It's official: Americans care more about the internet's future than Janet Jackson's "wardrobe malfunction." If you add up the initial round of comments and ongoing responses, the FCC has now received over 1,477,301 public comments regarding Tom Wheeler's net neutrality proposal, according to Politico. That's enough to beat the previous (though very murky) record of 1.4 million; all of those comments were focused on the infamous Super Bowl XXXVIII halftime show incident involving Jackson, Justin Timberlake, and a nip slip. But that controversy was never part of any rule-making docket; so in that respect, the net neutrality fervor has no equal. The FCC is currently accepting replies to the initial wave of comments on net neutrality, with the public comment period scheduled to formally close on Monday. After that, the Commission will continue working on a new open internet framework meant to replace the rules shot down by a court in January.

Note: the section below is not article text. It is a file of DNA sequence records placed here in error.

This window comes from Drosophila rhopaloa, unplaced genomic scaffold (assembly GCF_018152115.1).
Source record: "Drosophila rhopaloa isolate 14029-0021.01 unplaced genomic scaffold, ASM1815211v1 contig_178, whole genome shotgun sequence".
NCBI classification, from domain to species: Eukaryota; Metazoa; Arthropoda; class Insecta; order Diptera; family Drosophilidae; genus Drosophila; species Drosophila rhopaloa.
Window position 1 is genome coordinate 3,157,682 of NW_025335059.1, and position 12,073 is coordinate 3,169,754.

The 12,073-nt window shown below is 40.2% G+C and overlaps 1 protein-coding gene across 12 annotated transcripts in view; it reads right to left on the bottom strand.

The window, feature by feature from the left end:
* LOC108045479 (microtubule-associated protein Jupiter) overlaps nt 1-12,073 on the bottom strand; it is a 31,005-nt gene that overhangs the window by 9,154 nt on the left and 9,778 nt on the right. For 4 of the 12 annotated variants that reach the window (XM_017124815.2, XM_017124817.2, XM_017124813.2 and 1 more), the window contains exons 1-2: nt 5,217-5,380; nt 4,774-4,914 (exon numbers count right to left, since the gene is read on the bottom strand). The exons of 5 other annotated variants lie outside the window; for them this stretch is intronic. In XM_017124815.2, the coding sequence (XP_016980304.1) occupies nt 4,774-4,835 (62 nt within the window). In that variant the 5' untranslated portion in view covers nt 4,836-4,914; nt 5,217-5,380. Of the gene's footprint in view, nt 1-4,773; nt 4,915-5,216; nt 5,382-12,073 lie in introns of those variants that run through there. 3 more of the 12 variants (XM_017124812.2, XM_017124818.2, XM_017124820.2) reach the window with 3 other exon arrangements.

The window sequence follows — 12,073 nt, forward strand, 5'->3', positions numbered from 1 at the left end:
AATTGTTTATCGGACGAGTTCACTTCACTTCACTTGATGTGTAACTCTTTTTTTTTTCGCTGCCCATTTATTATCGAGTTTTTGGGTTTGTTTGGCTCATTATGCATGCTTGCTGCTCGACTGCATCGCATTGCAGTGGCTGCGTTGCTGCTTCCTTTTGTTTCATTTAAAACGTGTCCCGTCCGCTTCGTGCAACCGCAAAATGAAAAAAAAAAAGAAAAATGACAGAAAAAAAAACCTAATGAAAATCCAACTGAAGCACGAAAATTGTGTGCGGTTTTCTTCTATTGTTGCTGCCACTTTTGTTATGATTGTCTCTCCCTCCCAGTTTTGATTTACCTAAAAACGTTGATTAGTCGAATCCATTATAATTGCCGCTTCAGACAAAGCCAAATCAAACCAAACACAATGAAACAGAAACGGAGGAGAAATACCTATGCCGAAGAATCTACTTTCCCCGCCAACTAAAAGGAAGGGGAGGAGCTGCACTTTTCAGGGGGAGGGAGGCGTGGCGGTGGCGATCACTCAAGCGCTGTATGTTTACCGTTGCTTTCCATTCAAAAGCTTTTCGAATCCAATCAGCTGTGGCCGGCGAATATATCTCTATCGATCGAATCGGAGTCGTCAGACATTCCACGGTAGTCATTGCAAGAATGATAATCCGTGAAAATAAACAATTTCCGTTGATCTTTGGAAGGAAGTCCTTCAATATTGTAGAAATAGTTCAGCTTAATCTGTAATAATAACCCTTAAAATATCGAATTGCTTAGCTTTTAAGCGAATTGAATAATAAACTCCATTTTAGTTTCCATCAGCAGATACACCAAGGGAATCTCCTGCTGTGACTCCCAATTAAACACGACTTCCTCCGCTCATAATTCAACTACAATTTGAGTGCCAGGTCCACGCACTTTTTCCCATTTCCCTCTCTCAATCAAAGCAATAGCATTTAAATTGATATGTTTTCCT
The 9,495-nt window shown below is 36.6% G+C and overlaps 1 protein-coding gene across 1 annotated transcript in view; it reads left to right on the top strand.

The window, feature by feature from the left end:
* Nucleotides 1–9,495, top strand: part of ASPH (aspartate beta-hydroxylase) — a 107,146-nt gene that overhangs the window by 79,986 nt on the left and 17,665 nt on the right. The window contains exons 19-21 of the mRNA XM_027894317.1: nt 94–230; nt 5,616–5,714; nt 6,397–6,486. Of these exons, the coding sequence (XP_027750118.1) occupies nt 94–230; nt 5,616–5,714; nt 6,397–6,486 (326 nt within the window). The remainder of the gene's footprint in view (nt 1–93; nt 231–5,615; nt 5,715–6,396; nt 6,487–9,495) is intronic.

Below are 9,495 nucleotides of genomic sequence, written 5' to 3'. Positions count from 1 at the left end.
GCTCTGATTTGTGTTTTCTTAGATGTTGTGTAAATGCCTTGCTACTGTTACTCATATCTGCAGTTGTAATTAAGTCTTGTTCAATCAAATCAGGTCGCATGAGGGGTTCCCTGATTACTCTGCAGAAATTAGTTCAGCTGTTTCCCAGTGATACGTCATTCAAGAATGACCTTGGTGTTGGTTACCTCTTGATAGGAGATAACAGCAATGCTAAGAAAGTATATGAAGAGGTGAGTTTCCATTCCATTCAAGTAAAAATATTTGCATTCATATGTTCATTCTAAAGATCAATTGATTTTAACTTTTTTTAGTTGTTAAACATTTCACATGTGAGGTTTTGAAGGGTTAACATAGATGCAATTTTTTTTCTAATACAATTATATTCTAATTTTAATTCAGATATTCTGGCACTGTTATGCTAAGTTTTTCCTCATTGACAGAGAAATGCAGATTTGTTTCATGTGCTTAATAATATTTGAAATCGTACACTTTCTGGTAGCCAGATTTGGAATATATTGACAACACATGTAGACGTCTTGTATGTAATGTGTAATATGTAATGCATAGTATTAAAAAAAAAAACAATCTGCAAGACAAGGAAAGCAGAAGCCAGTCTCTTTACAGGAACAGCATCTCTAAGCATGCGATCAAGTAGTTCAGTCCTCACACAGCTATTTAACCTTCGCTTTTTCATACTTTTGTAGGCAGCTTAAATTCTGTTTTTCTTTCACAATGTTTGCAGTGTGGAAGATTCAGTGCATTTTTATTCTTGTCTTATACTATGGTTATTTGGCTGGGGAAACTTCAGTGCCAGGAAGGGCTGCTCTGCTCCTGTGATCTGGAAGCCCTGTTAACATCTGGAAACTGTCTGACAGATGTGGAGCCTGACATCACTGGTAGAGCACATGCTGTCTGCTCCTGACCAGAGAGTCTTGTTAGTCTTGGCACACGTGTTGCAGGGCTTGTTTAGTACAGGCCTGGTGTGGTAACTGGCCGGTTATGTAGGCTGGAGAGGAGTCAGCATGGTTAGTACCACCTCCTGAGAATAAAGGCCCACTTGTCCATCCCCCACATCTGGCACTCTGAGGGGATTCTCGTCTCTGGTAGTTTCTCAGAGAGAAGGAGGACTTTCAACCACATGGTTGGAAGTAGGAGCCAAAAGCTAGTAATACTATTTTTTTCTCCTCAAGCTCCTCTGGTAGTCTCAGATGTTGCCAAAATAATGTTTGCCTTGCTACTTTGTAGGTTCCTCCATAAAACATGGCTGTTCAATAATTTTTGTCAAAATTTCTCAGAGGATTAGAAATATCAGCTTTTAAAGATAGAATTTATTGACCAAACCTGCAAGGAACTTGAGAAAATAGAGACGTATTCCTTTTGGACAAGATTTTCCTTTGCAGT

Just today, many popular websites including Netflix, Reddit, Tumblr, Kickstarter, and others are calling attention to net neutrality through a "day of action." Tom Wheeler's proposal has been criticized for opening up the door to so-called internet fast lanes, which could allow ISPs to charge powerful companies with deep pockets for speedier access to consumers and leave other businesses at a disadvantage. Many prominent technology companies and lawmakers instead want to see broadband internet reclassified and put on equal footing with phone service and other common utilities, which are subject to more stringent rules.